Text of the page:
When we’re asking for feedback on our work, it’s not always an “I feel awesome” moment. Yes, sometimes our questions lead to a round of applause and a “Fantastic job!”
But more often, they lead to our boss rattling off critiques, or co-workers stating, “It’s OK, but maybe you should try this instead,” and we immediately have to go back to the drawing board, feeling defeated and embarrassed.
One option is to never ask for feedback, but that only hurts you in the long run. How else are you going to be sure your final product satisfies your manager, team, or company’s needs? And how else are you going to improve upon your skill set?
The other option is to know how to ask for it, without hurting your reputation and confidence.
Take it from a psychologist: It’s all in the wording, or, rather, one word specifically. In a recent Business Insider article, Robert Cialdini, a psychology professor at Arizona State University, recommends this simple swap: Instead of saying “Can I get your opinion on this?” say “Can I get your advice on this?”
According to Cialdini, this rephrasing can actually make the person see you as more competent and be more supportive of your idea. The reason, psychologically speaking, is because “opinion” suggests that the person must look inside themselves for the answer, while “advice” encourages them to work in collaboration with you to find the solution. Basically, “you get an ‘accomplice’ as opposed to an evaluator,” Shana Lebowitz, author of the article, summarizes.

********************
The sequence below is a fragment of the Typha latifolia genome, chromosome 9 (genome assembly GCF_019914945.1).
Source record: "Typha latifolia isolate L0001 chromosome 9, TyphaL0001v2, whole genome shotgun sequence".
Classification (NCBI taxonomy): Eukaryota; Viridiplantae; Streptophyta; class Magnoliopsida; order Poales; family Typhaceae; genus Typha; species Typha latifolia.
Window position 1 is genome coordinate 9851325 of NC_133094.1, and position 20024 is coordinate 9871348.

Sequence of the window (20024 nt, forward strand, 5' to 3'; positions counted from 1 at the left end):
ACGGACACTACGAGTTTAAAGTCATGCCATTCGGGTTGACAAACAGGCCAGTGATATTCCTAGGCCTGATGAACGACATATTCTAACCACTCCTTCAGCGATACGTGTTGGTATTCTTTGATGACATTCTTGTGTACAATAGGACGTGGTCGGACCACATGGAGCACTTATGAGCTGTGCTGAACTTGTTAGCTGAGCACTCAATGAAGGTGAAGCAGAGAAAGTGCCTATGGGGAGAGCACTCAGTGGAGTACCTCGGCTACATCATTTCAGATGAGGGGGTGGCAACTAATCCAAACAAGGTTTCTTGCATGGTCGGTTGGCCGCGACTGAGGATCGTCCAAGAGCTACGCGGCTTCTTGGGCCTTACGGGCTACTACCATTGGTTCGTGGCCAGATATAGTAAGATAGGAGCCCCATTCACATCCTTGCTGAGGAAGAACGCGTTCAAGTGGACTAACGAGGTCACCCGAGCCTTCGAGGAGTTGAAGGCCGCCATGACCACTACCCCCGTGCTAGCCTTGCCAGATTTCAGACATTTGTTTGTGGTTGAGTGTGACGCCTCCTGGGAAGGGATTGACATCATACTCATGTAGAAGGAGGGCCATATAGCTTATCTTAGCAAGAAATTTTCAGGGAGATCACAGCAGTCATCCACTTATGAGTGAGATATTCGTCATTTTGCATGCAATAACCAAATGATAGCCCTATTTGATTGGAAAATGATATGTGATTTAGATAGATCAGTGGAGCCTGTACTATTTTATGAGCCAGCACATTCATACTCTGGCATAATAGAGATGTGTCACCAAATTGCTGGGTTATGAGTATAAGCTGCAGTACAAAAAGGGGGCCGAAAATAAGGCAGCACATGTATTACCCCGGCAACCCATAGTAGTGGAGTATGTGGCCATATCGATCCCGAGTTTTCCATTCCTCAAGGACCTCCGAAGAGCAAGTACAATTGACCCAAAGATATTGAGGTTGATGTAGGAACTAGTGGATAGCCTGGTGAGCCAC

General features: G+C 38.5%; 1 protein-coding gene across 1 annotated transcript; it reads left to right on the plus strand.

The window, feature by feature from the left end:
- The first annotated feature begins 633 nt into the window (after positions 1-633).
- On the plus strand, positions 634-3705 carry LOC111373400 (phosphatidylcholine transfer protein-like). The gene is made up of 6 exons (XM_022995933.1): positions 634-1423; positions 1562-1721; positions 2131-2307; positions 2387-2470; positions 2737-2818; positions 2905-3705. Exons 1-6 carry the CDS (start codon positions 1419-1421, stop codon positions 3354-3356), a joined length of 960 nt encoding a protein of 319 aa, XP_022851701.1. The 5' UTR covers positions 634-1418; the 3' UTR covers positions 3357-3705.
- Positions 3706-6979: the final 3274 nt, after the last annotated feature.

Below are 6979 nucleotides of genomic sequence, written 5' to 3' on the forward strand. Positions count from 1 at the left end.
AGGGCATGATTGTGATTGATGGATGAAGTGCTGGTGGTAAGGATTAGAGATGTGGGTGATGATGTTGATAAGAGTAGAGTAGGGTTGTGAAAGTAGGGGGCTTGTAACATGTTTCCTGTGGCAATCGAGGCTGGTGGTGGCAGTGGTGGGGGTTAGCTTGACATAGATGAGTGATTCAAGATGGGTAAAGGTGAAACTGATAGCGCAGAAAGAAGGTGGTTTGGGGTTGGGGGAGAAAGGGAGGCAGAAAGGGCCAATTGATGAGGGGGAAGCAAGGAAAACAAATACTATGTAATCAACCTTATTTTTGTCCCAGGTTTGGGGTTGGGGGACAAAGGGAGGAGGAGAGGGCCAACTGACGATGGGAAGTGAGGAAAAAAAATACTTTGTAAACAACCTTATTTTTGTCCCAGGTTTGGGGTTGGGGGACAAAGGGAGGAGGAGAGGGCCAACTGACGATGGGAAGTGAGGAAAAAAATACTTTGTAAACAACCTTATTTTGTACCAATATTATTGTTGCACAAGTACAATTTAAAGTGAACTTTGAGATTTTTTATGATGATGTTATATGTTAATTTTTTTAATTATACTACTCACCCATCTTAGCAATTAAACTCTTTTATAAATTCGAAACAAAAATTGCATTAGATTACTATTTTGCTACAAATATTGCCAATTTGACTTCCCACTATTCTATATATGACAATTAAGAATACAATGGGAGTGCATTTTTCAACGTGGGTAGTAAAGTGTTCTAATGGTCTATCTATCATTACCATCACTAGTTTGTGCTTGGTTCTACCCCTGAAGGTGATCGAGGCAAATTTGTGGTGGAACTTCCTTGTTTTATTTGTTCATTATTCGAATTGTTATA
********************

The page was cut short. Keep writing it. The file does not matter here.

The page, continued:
Also, if we’re being honest, asking for someone’s opinion isn’t all that productive—you’re merely inviting the person to point out flaws in you, your project, or your process. Asking for advice, on the other hand, takes it one step further and asks not just for their thoughts, but how they would fix the problem. One’s constructive criticism, while the other’s just criticism.
So, the next time you’re scared asking for feedback will only damage your image, try this handy word play. You might get some actually useful advice—or at the very least you’ll make yourself look smarter in front of your colleagues.
TopicsSucceeding on the Job , Feedback , Workplace Relationships , Syndication , Constructive Criticism , Career Advice , Work Relationships , Communication , Candidate Experience: Decision Pending , declined
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As an Editor for The Muse, Alyse is proud to prove that yes, English majors can change the world. She calls many places home, including Illinois where she grew up and the small town of Hamilton where she attended Colgate University, but she was born to be a New Yorker. In addition to being an avid writer, Alyse loves to dance, both professionally and while waiting for the subway.More from this Author